Saturday, January 1, 2011
The 6ths: Wasps' Nests (1995)
"Sixths," "wasps," and "nests" are three of the most difficult words to pronounce in the English language. Did I mention this is a Stephin Merritt project? Essentially, this is a Magnetic Fields album; if you love the Fields, there is not even the slightest chance you won't dig this. Featuring the same adorable keyboard arrangements and tentative beats as the contemporaneous Get Lost, this record finds Merritt exploring the notion of an imaginary Stephin Merritt tribute album featuring many of his friends from the indie rock universe, which -- despite his reputation -- he seems to fully embrace as his own here.
The pedigree for any scholar of '90s college radio is rather astounding; that the CD was released by Polygram says a fair bit about the state of the music industry in 1994-95, the same time that Atlantic had a stake in Matador and just a few years after Geffen paid Sub Pop a pretty penny and a half for Nirvana. The uncomfortable collision of old-world mainstream media companies and scrappy independent music, a bizarre situation Merritt and Claudia Gonson could tell you a few stories about, isn't our concern here. The point is, if you've got Charm of the Highway Strip and 69 Love Songs and Get Lost and the no-synth trilogy but not this, you need it right now! Emergency situation!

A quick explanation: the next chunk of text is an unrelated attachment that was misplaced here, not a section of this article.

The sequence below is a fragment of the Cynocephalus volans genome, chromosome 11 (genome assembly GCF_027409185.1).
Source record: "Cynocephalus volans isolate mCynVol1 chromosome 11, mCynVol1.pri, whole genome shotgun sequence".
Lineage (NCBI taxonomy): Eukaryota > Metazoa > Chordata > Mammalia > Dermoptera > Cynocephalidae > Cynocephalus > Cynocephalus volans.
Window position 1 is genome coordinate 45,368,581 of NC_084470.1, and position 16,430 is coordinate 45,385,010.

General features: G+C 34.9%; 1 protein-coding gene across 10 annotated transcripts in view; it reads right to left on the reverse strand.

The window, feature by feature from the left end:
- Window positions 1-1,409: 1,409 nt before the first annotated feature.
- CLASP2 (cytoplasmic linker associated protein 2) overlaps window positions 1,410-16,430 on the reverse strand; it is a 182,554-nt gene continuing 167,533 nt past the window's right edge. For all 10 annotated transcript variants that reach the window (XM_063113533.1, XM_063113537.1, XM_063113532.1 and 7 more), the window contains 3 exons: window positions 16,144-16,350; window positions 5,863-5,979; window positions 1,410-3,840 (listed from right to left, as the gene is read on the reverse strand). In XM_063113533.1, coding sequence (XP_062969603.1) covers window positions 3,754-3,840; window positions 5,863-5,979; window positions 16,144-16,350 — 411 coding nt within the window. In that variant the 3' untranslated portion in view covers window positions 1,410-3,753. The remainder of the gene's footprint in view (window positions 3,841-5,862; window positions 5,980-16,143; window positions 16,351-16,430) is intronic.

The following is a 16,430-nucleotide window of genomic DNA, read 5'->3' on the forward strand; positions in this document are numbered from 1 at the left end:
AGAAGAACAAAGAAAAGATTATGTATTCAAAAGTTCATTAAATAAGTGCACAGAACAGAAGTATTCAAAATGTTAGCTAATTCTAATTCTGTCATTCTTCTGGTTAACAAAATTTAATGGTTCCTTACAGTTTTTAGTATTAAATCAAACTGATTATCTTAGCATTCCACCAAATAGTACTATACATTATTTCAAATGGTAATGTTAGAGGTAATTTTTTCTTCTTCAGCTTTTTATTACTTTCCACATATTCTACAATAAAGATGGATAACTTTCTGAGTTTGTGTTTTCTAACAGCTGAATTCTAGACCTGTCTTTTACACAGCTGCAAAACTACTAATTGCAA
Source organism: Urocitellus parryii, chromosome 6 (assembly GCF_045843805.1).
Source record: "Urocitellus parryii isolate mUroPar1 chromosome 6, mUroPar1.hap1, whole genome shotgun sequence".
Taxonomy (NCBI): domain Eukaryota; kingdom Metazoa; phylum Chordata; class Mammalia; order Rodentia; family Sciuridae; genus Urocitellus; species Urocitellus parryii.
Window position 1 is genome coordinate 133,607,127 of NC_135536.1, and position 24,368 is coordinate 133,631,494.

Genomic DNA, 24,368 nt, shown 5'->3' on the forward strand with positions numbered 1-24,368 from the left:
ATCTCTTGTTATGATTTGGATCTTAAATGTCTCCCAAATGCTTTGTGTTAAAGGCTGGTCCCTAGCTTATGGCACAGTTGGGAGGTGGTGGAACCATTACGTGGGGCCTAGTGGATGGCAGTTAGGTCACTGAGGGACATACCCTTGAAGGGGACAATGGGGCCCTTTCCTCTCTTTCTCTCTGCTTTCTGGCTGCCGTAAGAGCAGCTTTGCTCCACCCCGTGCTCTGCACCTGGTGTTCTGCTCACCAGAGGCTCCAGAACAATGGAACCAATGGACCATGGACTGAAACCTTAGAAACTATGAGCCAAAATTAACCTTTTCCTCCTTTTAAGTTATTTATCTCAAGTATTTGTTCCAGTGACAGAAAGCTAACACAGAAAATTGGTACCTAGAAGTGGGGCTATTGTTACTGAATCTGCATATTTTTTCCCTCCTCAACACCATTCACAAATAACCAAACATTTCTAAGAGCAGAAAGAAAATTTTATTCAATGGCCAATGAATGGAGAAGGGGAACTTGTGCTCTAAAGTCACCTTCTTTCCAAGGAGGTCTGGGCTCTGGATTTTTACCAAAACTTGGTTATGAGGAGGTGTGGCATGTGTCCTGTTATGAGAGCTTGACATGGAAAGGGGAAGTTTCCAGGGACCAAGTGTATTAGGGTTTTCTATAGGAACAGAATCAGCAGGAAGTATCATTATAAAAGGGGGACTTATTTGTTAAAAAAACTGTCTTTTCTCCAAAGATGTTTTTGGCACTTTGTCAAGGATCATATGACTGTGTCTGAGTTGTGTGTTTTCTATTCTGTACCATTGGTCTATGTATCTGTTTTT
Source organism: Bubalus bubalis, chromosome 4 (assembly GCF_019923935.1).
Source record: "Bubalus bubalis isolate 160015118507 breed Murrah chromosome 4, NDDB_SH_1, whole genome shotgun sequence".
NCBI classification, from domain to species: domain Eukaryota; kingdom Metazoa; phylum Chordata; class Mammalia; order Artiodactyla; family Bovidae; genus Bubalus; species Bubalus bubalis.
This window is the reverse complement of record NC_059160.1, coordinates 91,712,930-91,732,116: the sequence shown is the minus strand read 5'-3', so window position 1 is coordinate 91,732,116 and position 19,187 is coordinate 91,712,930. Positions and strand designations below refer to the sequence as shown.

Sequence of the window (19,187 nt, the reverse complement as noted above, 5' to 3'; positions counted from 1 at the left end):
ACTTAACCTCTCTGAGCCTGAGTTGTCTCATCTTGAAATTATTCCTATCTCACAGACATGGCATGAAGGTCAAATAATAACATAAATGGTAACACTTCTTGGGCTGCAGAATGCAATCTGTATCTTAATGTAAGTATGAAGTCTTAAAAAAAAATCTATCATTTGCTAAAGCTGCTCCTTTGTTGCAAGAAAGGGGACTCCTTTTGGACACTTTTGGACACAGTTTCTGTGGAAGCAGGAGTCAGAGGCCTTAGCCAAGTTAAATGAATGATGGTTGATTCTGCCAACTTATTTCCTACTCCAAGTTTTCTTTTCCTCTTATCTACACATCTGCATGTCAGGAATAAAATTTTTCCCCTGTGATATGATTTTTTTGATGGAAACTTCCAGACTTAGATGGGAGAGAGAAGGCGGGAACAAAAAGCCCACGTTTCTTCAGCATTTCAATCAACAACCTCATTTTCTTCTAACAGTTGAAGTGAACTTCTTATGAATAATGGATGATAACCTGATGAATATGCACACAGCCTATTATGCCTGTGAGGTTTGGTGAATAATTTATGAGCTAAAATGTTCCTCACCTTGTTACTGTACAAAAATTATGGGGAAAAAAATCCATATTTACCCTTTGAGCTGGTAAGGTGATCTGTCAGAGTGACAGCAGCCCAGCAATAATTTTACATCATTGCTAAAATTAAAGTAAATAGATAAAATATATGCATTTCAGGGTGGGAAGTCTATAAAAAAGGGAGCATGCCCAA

And you get to hear exclusive Merritt songs, as lovely as ever, sung by the lovely Chris Knox and the immortal Mitch Easter, plus members of Unrest, Superchunk, Helium, the Clean, and Galaxie 500. There's even a song sung by Merritt himself, "Aging Spinsters," which is completely indistinguishable from the Magnetic Fields, not that the rest of this isn't, since Merritt's hardly been the exclusive vocalist on even the Fields' most popular albums.
But Nathan! you're saying. If this is just like a Magnetic Fields album, well, what the fuck's so special about it? And I say to you: do you realize what you just said!?
I can add this, though, and admit some degree of bias, that one song alone here is worth the whole album's price. One of the only acts in existence today that can stand up with the Magnetic Fields for me is Yo La Tengo, who I still contend are the greatest band in the world at the moment. The Magnetic Fields are the third or fourth best, probably. So when they, in some sense, collaborate, it'd be a big deal anyway. And all of the songs on this album are terrific, but this one really stands out: the monstrously funny and distressing "Movies in My Head," a dead ringer for Yaz-era synthpop, sung by none other than Georgia Hubley. Not only is it staggering and lovely to hear her in Stephin's context, it's a really outstanding song that's actually a cut above the rest of this already excellent material.
What are you waiting for, then? (If you already have this album, I'm sorry for the advert-like tone here, but I think it's warranted.)